Thursday, December 30, 2010

The Best Classrooms

I saw a reference to the article below in a mailing from The Alliance for Childhood (more play!):

Brilliance in a Box: What do the best classrooms in the world look like?

The title of the article (by Amanda Ripley, and appeared in Slate) pretty much sums it up, but there are a couple of stand-out lines:

"Classrooms in countries with the highest-performing students contain very little tech wizardry, generally speaking."

"'In most of the highest-performing systems, technology is remarkably absent from classrooms,' says Andreas Schleicher, a veteran education analyst for the Organization for Economic Cooperation and Development who spends much of his time visiting schools around the world to find out what they are doing right (or wrong). 'I have no explanation why that is the case, but it does seem that those systems place their efforts primarily on pedagogical practice rather than digital gadgets.'"

"But the most innovative schools around the world do not tend to be the ones with the most innovative technology inside them."

There are other observations about what may be making schools successful -- pedagogical skill, parent involvement, length of school day -- no great surprises there. The technology aspect, though, was the standout for me.


Tuesday, December 28, 2010

Making Khan Academy-type lessons on the iPad

I like, very much, the spirit of the Khan Academy videos (free!), and the content too (1800+ per the website, and growing). They are also available on the iPhone and iPad. If you have never seen them, they are basically screen captures of Sal Khan writing on a computer screen, with narration of what the instructor is doing. According to the site, this is how he does it:
I use Camtasia Recorder ($200) + SmoothDraw3(Free) + a Wacom Bamboo Tablet ($80) on a PC. I used to use ScreenVideoRecorder($20) and Microsoft Paint (Free).
I wanted to see if I could make the same -- creating something specific to my class, using my Mac, without buying anything new. I have an iPad, a MacBook, and am playing around with Apple's relatively new Magic Trackpad. Seems simple enough, right?

The Magic Trackpad didn't work very well as a drawing tablet. The Pogo stylus I have required a lot of pressure to draw with. Fingers were okay but it seemed unnatural, and difficult to simulate the click-drag combination required to draw with a mouse (which I find equally difficult to use to write legibly). The trackpad works well as a mouse replacement, but it really isn't a drawing tablet.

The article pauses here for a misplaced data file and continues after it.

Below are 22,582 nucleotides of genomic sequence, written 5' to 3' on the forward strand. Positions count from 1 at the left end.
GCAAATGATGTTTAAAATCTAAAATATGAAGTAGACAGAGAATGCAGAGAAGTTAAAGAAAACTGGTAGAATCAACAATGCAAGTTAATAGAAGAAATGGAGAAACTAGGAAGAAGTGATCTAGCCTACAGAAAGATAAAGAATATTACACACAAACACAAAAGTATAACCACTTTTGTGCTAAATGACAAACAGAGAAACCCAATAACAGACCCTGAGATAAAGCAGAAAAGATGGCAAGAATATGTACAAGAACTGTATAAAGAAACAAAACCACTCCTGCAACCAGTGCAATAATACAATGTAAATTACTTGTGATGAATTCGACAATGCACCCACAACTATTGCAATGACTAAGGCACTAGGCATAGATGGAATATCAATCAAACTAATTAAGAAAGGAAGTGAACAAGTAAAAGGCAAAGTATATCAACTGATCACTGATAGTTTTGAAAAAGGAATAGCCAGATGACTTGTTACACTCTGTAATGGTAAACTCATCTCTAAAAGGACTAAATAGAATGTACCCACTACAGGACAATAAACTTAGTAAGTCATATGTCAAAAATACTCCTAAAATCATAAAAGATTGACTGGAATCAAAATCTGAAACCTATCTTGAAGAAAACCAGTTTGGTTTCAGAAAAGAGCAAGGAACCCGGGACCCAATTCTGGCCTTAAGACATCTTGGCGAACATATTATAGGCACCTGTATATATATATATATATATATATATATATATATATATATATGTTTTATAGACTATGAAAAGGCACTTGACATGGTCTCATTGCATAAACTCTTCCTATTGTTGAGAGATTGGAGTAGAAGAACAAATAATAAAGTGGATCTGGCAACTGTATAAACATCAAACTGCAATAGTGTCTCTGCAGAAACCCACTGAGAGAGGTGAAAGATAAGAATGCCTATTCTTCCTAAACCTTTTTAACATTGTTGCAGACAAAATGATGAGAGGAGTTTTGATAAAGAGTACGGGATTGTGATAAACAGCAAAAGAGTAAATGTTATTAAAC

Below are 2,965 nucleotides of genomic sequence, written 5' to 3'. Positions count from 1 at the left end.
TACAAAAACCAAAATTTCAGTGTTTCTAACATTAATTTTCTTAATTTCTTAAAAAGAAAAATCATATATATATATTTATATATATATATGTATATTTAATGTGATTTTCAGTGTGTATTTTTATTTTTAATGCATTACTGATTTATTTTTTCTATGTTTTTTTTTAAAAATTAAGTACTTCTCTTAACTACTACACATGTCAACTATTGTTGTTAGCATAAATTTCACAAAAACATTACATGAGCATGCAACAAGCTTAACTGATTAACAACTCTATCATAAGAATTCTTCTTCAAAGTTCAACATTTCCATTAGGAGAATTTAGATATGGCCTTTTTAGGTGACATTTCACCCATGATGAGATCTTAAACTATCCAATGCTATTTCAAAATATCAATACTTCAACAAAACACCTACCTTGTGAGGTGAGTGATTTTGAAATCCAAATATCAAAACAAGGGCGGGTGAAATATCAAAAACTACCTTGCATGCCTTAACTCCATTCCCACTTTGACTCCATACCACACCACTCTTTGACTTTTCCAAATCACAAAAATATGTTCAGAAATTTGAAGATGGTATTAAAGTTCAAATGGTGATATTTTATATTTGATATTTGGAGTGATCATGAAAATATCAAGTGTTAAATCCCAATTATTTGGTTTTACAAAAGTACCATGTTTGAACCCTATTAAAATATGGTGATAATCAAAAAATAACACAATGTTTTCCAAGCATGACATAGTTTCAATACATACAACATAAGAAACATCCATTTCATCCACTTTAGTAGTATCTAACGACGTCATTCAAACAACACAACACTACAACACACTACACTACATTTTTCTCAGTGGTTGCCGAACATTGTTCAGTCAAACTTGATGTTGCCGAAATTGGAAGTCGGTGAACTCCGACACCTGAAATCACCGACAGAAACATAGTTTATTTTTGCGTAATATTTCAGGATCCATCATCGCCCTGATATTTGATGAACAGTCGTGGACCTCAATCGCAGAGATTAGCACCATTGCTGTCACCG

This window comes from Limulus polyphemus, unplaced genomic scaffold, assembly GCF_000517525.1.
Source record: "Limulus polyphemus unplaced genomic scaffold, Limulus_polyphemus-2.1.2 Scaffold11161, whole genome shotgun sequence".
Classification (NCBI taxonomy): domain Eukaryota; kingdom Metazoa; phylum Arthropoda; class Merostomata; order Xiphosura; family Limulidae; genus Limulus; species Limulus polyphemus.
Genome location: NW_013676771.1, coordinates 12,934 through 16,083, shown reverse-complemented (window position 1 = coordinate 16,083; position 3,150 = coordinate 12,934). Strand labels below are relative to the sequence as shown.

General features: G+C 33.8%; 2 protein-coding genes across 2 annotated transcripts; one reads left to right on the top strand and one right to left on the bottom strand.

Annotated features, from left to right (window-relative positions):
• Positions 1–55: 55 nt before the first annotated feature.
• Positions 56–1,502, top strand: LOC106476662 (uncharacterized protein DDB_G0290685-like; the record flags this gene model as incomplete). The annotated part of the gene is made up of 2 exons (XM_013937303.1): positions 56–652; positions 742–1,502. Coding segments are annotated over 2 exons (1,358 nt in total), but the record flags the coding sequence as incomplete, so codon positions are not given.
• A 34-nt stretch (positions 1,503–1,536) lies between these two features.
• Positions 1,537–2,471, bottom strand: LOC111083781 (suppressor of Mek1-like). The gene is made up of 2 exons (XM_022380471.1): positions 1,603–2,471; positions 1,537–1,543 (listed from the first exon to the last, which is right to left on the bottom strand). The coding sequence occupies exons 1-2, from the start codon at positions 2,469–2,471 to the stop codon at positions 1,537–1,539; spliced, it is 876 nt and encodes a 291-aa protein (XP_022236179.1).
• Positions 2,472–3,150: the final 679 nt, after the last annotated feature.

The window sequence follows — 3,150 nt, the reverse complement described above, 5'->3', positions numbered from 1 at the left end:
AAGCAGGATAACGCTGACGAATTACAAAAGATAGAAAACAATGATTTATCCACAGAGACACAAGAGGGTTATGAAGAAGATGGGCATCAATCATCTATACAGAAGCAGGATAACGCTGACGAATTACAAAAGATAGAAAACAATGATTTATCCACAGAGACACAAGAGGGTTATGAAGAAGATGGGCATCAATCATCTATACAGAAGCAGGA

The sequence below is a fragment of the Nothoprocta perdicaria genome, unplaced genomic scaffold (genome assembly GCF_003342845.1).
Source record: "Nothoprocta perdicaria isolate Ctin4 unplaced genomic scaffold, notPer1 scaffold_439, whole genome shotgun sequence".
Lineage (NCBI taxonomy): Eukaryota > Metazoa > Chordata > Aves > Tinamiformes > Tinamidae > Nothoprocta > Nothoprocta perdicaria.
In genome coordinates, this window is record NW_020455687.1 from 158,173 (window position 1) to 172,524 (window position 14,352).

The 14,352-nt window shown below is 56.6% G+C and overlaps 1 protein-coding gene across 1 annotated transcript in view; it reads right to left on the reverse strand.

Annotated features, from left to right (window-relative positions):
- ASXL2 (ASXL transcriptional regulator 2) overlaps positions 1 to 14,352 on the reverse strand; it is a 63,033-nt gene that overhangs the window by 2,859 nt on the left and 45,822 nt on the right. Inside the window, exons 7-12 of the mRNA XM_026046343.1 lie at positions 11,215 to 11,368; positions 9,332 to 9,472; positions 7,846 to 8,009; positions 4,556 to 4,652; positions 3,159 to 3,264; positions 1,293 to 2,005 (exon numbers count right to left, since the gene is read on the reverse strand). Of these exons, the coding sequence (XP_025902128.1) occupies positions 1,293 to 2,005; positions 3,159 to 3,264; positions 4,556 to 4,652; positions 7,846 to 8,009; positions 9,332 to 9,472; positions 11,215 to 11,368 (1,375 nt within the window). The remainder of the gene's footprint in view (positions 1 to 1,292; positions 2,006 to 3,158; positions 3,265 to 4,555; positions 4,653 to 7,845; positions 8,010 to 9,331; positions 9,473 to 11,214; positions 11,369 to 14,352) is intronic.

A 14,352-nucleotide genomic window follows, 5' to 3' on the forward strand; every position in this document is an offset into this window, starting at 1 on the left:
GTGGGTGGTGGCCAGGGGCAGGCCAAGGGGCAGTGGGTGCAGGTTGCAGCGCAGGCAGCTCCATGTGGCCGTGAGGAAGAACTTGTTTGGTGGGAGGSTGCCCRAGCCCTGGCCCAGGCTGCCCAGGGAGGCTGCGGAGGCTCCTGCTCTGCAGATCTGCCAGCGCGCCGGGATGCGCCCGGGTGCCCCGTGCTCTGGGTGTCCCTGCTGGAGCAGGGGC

The iPad is a great tablet platform. Adobe Ideas, for example, has nice line-smoothing drawing ability, and with a stylus, it is very easy to draw legible handwriting (like Khan!). Plus, the iPad has the audio recording hardware, and an app like PaperDesk includes both drawing tools and recording tools. However, there is no sanctioned way to capture video of the iPad screen from what I can tell (single frame captures are part of the iPad OS, press the home and power buttons at the same time). There is software for jail-broken iPads (ScreenRecorder + FullForce) to record the screen, but I'm not ready to jail-break my iPad.

Another approach is to display the iPad screen on the Mac. You can use something like Veency on the iPad (a VNC server), and record that portion of the Mac screen, but again, this requires a jail-broken iPad. Another way to get the iPad video signal to the Mac, without jail-breaking is to use a converter from Epiphan, but it lists for $299.

An app like Whiteboard, which allows you to share whiteboards with other iPad users, would probably work if there was a Mac version of Whiteboard (and so capture the Mac version of the Whiteboard using screen recording software on the Mac).

My current, albeit crude, solution, is to use a web-based whiteboard-sharing software, GroupBoard (free for up to five collaborators). Groupboard has an iPad app (free). I created a shared online whiteboard by creating a page on a site I manage, and included the one line of HTML that Groupboard provides. On the iPad, I logged on to the Groupboard whiteboard I set up. I did the same using my browser (Firefox) on the Mac. On the Mac, I used iShowU HD ($29.95) to record the activity on the screen, in this case capturing what showed in Firefox. I used the built-in microphone on the Mac to record the narration (the sound recording was handled by iShowU as it recorded the screen activity). I used my Pogo stylus to draw on the iPad, and narrated as I drew. Here is the result:

Khan Experiment 1 from James Davis on Vimeo.

It worked pretty well. The handwriting is rather blocky on the shared whiteboard, but passable. Groupboard has a text tool which I used for the title. Unfortunately, the controls for the Groupboard app are on the bottom of the screen, so it is easy to rest my palm on the buttons when drawing and accidentally select the settings options (but this doesn't show on the video because only whiteboard drawing is shared to the Mac). The Groupboard app crashed when I tried to change the text size and line width, so I just avoided those.

The challenge of talking coherently while drawing at the same time and managing the drawing application tools is a real skill, and makes me appreciate all the more what Sal Khan has achieved. I blather on a bit at the beginning, before drawing anything, so patience.


P.S. I would love to hear of other ways people have done this on the Mac, and especially with an iPad.